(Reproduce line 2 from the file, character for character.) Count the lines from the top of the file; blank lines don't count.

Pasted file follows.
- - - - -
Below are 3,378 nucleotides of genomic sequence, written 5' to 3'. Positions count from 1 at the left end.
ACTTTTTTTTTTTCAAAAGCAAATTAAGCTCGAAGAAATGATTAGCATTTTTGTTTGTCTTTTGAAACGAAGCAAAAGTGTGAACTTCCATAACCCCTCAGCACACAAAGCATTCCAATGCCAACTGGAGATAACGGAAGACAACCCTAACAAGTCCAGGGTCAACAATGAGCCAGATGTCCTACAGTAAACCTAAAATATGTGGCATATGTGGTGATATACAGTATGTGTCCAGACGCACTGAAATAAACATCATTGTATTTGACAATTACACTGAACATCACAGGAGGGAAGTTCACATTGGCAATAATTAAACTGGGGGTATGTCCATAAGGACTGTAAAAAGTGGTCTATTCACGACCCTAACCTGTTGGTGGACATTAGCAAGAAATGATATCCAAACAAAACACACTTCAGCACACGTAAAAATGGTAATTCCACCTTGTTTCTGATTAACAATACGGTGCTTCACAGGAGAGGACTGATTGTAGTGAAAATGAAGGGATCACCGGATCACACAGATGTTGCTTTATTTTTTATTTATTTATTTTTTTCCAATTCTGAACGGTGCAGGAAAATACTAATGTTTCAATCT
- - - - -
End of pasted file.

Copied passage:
ACTTTTTTTTTTTCAAAAGCAAATTAAGCTCGAAGAAATGATTAGCATTTTTGTTTGTCTTTTGAAACGAAGCAAAAGTGTGAACTTCCATAACCCCTCAGCACACAAAGCATTCCAATGCCAACTGGAGATAACGGAAGACAACCCTAACAAGTCCAGGGTCAACAATGAGCCAGATGTCCTACAGTAAACCTAAAATATGTGGCATATGTGGTGATATACAGTATGTGTCCAGACGCACTGAAATAAACATCATTGTATTTGACAATTACACTGAACATCACAGGAGGGAAGTTCACATTGGCAATAATTAAACTGGGGGTATGTCCATAAGGACTGTAAAAAGTGGTCTATTCACGACCCTAACCTGTTGGTGGACATTAGCAAGAAATGATATCCAAACAAAACACACTTCAGCACACGTAAAAATGGTAATTCCACCTTGTTTCTGATTAACAATACGGTGCTTCACAGGAGAGGACTGATTGTAGTGAAAATGAAGGGATCACCGGATCACACAGATGTTGCTTTATTTTTTATTTATTTATTTTTTTCCAATTCTGAACGGTGCAGGAAAATACTAATGTTTCAATCT